On this Holy Monday, as we call it liturgically, the story we tell about Jesus is that he cursed a fig tree for not bearing fruit. Some traditions read the story of Jesus “cleansing the Temple” (talk about your polite euphemisms) on this day as well. We might do better to lean into the blues and call it Stormy Monday, but we never really get to know what Jesus had on his mind.

What would we have learned about Jesus, and about ourselves, had he lived long enough to bury more friends than just Lazarus, to visit Jerusalem for more than a Passover or three, to share more experiences with his disciples than a handful of seasons on the Sea of Galilee?

Stanley Kunitz is a poet who lived a long time. Late in his life, he wrote a poem called “The Layers,” part of which says,

When I look behind,
as I am compelled to look
before I can gather strength
to proceed on my journey,
I see the milestones dwindling
toward the horizon
and the slow fires trailing
from the abandoned camp-sites,
over which scavenger angels
wheel on heavy wings.
Oh, I have made myself a tribe
out of my true affections,
and my tribe is scattered!
How shall the heart be reconciled
to its feast of losses?

As we work our way through our schedule to the Last Supper, I wonder what our lives and our faith would be like had we gotten to share in a larger feast of losses with Jesus.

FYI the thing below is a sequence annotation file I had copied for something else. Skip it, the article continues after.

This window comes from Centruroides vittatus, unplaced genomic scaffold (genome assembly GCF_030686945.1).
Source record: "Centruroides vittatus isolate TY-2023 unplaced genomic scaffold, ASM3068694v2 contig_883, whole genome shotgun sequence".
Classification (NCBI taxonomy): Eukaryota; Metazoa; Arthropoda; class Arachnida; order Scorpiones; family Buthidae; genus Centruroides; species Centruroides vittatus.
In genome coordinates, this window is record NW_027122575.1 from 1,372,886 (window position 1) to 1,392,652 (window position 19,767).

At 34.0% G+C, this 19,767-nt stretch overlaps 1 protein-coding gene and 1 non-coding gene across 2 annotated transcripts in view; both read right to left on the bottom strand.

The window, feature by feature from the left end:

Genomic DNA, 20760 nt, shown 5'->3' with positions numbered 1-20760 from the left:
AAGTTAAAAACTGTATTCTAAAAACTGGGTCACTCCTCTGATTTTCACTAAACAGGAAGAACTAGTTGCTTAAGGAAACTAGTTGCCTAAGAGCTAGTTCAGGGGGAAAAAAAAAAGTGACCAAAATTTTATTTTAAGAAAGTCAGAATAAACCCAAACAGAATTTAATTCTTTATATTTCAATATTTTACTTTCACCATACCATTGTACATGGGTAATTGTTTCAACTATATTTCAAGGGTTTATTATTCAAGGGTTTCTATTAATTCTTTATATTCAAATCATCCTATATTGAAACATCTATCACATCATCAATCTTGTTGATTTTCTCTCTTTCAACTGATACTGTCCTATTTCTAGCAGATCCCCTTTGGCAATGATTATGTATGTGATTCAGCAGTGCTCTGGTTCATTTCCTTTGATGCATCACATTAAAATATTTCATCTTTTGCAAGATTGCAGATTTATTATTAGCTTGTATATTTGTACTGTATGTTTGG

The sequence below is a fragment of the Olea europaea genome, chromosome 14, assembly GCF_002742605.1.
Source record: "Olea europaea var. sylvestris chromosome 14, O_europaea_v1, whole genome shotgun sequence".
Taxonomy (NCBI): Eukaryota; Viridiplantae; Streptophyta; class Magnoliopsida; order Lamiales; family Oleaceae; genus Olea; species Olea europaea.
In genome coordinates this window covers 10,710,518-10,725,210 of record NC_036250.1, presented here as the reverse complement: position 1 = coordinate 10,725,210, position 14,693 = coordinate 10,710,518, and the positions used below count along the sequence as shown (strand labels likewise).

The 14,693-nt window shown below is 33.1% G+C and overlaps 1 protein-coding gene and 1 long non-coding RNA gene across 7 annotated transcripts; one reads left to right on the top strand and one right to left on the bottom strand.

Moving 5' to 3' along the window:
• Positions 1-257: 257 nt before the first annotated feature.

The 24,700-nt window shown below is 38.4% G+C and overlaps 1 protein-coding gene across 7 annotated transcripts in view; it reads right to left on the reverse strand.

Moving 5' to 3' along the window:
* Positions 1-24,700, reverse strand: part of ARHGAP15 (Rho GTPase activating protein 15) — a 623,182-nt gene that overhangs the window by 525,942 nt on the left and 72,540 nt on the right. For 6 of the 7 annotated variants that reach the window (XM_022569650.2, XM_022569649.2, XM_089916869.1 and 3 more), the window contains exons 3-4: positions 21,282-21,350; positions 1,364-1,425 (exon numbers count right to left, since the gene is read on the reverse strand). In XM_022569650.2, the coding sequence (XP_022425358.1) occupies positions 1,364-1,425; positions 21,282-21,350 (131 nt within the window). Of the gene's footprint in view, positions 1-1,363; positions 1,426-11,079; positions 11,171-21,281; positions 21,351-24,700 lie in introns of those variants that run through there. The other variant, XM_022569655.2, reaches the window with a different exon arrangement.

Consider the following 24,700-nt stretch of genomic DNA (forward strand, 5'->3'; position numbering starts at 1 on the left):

chocolate, olive oil, and sea salt cookies


Some of my cookies can be made on demand. These take some time.

These cookies came about as we began exploring new flavors to add to our repertoire. Early on in the Milton’s Famous days, we began to say we wanted our cookies to tell a story: there was a beginning taste, a middle, and an end. These cookies start strong, run deep, and tell a seriously rich chocolate story the whole way with a salty finish.

They are a close second to the Peanut Butter Sriracha Cookies as Ginger’s favorite.

chocolate, olive oil, and sea salt cookies

1 c olive oil
2 c brown sugar
4 eggs

1 1/2 c flour
1 1/2 c unsweetened cocoa powder
1 t sea salt
2 t baking soda dissolved in
2 T hot water
2 t vanilla

24 oz. semi-sweet chocolate chips
sea salt

Mix olive oil and brown sugar in a stand mixer. The oil will not emulsify with the sugar in the same way butter does. Scrape down the sides of the bowl and add the eggs. Beat the mixture until it looks creamy.